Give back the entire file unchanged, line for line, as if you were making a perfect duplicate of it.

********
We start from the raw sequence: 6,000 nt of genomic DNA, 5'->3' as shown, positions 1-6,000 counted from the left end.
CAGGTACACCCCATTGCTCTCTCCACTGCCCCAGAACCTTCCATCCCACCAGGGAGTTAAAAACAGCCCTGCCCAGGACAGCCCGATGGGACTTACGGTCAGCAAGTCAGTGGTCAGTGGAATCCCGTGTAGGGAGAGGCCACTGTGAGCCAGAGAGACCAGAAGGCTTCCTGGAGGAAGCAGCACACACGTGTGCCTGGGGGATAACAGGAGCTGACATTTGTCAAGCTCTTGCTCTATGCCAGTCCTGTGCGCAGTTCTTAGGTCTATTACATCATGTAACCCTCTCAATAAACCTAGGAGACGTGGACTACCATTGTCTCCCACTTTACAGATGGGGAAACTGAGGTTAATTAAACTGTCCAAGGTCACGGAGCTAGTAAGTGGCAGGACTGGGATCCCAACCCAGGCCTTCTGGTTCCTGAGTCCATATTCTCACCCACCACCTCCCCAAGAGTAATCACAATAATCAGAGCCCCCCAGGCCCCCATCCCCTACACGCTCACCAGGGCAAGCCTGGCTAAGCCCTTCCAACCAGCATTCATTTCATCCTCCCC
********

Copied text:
We start from the raw sequence: 6,000 nt of genomic DNA, 5'->3' as shown, positions 1-6,000 counted from the left end.
CAGGTACACCCCATTGCTCTCTCCACTGCCCCAGAACCTTCCATCCCACCAGGGAGTTAAAAACAGCCCTGCCCAGGACAGCCCGATGGGACTTACGGTCAGCAAGTCAGTGGTCAGTGGAATCCCGTGTAGGGAGAGGCCACTGTGAGCCAGAGAGACCAGAAGGCTTCCTGGAGGAAGCAGCACACACGTGTGCCTGGGGGATAACAGGAGCTGACATTTGTCAAGCTCTTGCTCTATGCCAGTCCTGTGCGCAGTTCTTAGGTCTATTACATCATGTAACCCTCTCAATAAACCTAGGAGACGTGGACTACCATTGTCTCCCACTTTACAGATGGGGAAACTGAGGTTAATTAAACTGTCCAAGGTCACGGAGCTAGTAAGTGGCAGGACTGGGATCCCAACCCAGGCCTTCTGGTTCCTGAGTCCATATTCTCACCCACCACCTCCCCAAGAGTAATCACAATAATCAGAGCCCCCCAGGCCCCCATCCCCTACACGCTCACCAGGGCAAGCCTGGCTAAGCCCTTCCAACCAGCATTCATTTCATCCTCCCC